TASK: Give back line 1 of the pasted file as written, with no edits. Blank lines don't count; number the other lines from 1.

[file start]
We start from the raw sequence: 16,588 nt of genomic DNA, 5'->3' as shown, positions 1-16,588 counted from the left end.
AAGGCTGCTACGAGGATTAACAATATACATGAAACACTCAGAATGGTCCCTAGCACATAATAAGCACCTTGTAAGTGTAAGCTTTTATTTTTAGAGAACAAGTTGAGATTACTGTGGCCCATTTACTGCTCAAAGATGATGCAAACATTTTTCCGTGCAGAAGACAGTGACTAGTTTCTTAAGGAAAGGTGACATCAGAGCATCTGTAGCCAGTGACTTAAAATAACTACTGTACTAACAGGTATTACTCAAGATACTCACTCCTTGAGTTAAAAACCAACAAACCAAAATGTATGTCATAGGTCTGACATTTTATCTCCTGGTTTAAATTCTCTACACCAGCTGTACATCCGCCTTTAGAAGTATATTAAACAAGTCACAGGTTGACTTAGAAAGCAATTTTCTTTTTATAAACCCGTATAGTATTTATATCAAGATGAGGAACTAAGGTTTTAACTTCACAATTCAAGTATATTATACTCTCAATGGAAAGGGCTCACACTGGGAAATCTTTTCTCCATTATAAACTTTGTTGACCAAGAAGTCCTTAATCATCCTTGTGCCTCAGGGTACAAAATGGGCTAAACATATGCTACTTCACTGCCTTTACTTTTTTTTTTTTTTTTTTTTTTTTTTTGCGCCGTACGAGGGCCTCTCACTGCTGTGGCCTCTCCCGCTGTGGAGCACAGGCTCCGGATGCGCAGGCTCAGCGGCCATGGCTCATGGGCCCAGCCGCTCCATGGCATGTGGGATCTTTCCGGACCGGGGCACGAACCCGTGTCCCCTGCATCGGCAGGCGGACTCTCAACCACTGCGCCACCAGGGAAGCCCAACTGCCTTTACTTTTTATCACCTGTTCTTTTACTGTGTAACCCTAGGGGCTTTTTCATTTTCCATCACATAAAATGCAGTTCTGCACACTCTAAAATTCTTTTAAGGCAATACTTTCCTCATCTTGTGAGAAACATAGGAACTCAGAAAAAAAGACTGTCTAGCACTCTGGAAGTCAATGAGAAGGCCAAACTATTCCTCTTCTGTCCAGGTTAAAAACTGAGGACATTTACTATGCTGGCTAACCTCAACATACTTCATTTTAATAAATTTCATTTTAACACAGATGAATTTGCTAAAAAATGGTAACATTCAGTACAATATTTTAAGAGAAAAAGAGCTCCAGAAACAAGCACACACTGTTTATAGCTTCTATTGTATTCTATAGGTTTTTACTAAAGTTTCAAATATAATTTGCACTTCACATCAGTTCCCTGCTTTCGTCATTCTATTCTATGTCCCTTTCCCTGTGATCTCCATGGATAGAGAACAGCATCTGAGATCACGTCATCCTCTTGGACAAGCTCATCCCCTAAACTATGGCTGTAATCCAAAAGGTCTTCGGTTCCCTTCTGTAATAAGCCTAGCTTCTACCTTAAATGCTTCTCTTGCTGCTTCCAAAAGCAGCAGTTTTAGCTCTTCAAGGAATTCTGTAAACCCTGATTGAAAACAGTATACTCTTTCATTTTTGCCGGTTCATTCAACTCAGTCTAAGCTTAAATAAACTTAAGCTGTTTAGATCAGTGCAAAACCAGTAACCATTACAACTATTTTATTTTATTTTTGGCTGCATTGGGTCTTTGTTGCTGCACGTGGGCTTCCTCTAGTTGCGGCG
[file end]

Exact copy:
We start from the raw sequence: 16,588 nt of genomic DNA, 5'->3' as shown, positions 1-16,588 counted from the left end.